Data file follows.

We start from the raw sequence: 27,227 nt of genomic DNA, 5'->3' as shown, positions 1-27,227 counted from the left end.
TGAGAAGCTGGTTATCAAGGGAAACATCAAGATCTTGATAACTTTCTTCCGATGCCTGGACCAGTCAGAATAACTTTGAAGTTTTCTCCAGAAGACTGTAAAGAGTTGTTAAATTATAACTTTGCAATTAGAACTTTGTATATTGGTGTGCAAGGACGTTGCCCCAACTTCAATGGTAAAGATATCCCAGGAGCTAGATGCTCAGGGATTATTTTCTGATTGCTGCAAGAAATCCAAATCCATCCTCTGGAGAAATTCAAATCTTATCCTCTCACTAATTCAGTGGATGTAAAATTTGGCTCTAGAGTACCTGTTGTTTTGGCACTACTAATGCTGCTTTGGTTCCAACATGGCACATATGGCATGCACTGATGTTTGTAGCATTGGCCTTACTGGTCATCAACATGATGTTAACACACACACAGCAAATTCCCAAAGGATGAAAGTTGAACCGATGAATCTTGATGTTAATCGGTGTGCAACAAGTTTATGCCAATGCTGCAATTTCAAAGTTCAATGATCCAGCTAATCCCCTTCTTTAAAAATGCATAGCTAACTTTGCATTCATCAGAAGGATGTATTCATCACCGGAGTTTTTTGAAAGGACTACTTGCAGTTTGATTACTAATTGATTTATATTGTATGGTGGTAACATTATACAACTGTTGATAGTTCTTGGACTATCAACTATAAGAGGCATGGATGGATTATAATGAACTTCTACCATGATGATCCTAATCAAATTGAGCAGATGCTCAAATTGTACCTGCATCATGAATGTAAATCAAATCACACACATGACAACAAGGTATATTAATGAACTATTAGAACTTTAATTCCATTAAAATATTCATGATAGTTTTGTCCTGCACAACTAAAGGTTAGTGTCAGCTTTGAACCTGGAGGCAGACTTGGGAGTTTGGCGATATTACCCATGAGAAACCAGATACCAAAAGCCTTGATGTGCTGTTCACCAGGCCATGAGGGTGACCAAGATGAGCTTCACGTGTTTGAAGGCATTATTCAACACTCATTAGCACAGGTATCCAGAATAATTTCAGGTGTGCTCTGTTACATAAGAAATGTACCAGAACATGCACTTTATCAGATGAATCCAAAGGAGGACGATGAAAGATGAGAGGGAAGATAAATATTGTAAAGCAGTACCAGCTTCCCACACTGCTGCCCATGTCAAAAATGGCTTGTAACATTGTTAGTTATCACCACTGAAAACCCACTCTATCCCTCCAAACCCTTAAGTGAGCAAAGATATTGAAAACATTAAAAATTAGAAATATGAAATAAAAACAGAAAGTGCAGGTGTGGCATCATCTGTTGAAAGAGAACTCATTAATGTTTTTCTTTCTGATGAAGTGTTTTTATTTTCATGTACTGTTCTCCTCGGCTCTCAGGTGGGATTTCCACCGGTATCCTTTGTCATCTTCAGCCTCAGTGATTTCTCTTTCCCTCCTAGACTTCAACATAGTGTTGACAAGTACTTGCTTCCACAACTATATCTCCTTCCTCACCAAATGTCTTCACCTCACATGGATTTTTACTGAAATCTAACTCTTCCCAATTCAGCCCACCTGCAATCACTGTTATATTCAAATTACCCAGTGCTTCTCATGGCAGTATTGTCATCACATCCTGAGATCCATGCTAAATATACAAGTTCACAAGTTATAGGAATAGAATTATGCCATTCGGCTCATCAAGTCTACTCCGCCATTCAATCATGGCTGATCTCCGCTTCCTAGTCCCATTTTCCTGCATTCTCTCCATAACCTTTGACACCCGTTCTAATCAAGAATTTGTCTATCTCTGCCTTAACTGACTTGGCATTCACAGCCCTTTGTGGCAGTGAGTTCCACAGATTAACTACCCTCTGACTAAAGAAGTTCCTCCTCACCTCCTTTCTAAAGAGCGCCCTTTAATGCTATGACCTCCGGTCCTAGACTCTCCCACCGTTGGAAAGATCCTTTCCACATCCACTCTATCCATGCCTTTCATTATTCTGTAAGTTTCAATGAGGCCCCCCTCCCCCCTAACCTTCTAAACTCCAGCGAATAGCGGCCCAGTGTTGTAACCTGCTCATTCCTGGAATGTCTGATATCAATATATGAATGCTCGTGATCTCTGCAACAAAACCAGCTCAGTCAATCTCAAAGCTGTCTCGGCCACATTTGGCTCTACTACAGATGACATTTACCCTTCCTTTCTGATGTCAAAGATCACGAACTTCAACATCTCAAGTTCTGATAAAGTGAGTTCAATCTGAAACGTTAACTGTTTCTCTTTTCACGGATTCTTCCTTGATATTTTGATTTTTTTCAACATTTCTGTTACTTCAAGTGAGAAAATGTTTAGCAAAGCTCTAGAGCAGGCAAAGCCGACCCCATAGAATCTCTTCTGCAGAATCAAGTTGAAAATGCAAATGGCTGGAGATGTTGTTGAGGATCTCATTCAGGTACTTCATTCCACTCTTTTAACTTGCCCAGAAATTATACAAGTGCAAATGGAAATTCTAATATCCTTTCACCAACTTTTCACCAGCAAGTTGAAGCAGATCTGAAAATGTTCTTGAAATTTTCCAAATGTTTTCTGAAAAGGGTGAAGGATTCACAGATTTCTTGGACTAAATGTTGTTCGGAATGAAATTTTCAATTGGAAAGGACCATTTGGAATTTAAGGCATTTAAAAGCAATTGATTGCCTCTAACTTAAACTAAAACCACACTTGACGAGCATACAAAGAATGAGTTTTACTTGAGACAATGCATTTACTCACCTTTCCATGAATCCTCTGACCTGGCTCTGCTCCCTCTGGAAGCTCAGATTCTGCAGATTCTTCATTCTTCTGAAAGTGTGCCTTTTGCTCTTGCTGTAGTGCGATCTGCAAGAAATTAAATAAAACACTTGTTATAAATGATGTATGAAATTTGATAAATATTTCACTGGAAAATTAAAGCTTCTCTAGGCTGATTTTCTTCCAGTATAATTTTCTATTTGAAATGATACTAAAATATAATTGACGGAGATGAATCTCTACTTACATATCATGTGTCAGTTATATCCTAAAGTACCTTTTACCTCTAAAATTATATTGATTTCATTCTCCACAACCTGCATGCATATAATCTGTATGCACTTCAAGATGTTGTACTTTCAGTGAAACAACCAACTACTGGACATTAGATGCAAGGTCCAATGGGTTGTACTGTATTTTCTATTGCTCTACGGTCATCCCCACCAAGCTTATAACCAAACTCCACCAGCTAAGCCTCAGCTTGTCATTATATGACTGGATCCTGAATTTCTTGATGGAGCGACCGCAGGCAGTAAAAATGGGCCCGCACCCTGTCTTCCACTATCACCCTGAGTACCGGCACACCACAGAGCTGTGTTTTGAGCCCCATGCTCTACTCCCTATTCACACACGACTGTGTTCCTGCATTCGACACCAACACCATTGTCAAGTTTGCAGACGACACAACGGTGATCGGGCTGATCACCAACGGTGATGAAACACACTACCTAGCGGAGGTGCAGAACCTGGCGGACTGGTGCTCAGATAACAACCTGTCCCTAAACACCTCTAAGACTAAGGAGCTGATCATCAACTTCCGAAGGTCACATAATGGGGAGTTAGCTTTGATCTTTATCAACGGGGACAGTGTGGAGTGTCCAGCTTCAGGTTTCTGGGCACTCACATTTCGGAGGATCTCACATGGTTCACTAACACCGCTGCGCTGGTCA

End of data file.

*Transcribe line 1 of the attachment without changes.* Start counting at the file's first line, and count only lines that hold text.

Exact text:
We start from the raw sequence: 27,227 nt of genomic DNA, 5'->3' as shown, positions 1-27,227 counted from the left end.